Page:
Your website is the face of your company. It’s the first impression customers have of your identity and brand, and as such, it should be both exciting and rewarding. Customers access your products and services through that virtual front door, while your DevOps team is behind the scenes, focused on quality, time-to-market, and staying ahead of trends. Speed is the name of the game. Customers demand applications that are always available and websites that load instantly.
But your web presence has a huge target on its back. Bad actors are increasingly turning their attention to applications, as they know that pressure to quickly release new apps and enhancements often pushes security to the background. After all, security usually takes time, and that’s the one thing that is at a premium. But when it’s overlooked, the consequences could be serious—the cost to an organization each hour an app is down averages $500,000, according to IDC.
Because of this, security and DevOps teams are (seemingly) left with two options: sacrifice speed for security, or sacrifice security for speed. However, we think there are better ways forward.
Option 1: Design security into the application
This sounds like a good idea, but it’s not usually that simple. First, web applications operate in a very complex environment with web servers, CSS on the client, web app frameworks, and a multitude of languages and databases. Any one of these might have its own vulnerabilities. When the app actually runs in this environment, the complex interaction among all the components can bring to light new, unknown vulnerabilities. Additionally, short release cycles don’t leave much time for testing, so some opt for doing static application security testing (SAST), since it analyzes the code as written. While a good start, it won’t uncover the unexpected, unwanted behavior that happens when an app is run in a complex runtime environment.
Option 2: Extend the release cycle
This is a non-starter. Already facing tight schedules, developers generally equate security with “slow” and see it as a stumbling block that could add days or weeks to the cycle. Security teams, in turn, view agile development as risky, especially when developers reuse vulnerability-filled open source code. A more productive approach than extending release cycles would address the need for DevOps and security teams to work more collaboratively while increasing their collective knowledge of application security best practices.
Option 3: Focus on DAST—the most bang for your buck
Dynamic application security testing (DAST) is a tool for scanning an application in the running environment. It is used during the build and test phases and can carry on into delivery and production phases. There are four key points to consider here:
1. Bridge the gap
DAST can begin to close the gap between developers and the security team, demonstrating the attack and providing a proof-of-exploit for every risk uncovered to give developers valuable context. DAST empowers developers to better visualize security risks, involving them further in the process. Since it takes an average of 38 days to fix a web application vulnerability, it’s important to assure developers that their efforts will not be in vain.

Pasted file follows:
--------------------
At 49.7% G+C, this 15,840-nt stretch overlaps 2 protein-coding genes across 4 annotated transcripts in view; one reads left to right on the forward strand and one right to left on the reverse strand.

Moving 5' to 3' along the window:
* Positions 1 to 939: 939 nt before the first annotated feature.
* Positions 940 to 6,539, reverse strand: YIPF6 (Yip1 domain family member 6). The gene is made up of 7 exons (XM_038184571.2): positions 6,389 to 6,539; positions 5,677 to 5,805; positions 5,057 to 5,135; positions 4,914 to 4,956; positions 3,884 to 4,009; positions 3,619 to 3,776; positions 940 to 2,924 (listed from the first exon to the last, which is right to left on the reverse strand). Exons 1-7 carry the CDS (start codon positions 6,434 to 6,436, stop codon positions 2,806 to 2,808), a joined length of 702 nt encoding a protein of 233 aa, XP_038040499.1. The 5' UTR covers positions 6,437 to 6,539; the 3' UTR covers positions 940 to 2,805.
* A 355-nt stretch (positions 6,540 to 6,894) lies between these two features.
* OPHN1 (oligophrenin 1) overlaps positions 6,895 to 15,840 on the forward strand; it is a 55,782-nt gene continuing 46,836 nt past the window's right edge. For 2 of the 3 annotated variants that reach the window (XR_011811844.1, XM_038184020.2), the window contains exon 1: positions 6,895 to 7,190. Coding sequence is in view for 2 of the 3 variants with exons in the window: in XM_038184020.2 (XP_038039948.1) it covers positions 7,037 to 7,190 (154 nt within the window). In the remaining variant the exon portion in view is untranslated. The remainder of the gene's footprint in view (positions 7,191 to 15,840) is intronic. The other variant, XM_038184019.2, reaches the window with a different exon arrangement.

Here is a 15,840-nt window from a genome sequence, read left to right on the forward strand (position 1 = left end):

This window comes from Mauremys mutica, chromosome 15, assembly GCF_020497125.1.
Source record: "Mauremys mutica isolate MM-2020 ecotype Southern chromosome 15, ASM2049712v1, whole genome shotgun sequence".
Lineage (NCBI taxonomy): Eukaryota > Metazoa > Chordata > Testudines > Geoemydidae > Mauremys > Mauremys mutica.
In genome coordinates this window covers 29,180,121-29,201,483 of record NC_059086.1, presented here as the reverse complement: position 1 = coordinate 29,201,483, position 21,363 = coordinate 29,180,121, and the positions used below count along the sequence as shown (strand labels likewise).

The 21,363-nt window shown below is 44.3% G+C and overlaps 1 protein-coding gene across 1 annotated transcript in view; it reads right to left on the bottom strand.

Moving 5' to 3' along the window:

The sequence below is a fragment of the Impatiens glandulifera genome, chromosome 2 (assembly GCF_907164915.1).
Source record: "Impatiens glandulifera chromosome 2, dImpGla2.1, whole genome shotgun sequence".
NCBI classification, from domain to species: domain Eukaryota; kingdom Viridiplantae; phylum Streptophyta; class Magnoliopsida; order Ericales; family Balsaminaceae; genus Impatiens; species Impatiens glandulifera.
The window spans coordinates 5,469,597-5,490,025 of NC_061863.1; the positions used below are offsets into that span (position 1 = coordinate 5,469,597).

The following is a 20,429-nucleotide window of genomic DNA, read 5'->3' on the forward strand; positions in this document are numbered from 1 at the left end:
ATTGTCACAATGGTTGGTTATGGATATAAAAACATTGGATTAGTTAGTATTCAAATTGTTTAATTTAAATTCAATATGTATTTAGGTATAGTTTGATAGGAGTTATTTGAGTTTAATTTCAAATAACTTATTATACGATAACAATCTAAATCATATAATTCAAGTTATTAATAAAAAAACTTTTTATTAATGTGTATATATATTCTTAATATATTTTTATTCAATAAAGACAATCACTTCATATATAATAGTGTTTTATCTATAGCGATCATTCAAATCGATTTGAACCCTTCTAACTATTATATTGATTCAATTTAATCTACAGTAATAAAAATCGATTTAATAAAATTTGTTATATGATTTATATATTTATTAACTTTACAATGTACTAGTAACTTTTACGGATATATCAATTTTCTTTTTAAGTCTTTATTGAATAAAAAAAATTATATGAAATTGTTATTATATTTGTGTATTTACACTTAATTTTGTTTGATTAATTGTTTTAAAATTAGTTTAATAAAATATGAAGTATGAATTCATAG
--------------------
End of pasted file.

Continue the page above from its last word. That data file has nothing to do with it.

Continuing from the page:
2. Shift left
The earlier in the SDLC a security issue is found, the lower the cost is to remediate it. So, when it comes to testing, the earlier in the process, the better. DAST can take place as soon as the app is ready to be run in an HTTP environment. It simulates attacker behavior and finds issues that occur because the app is in a runtime environment.
3. Start early
DAST is easy to integrate into the CI/CD process as early as the build. In agile shops, this may be as soon as just hours after a new software dev cycle begins. This lets developers see problems early on and fix them at a much lower cost.
4. Think like a hacker
DAST finds issues that represent real risk to the organization. While SAST might uncover a multitude of vulnerabilities, there is no guarantee they will actually pose a threat. DAST, on the other hand, takes an attacker’s point of view and probes for vulnerabilities that truly pose a risk.
Getting started with DAST
It’s important to choose a DAST solution wisely. Basic requirements include the following:
- Able to scan both internal and public-facing apps.
- A well-documented API and integration with CI tools such as Jenkins and Azure DevOps to automatically determine whether the build passes configurable quality gates.
- Integration with ticketing tools like Jira, so vulnerabilities can be directly exported for immediate developer visibility along with context such as issue type and severity.
- Reporting capabilities, not just for developers to be able to reproduce attacks and get remediation guidance, but also for management and to demonstrate regulatory compliance.
- The ability to keep up with changes in the environment. A DAST solution needs to be able to keep pace with newer advances in application technology, such as the rise of single-page applications, without tedious updates or tuning.
It’s too much to hope that security and development teams will always be on the same page. After all, they have different cultures, diverse motivations, and differing timescales. But with DAST, you can go a long way toward bridging the gap and creating a shared sense of security ownership. Security can move faster, and development can deliver more secure apps.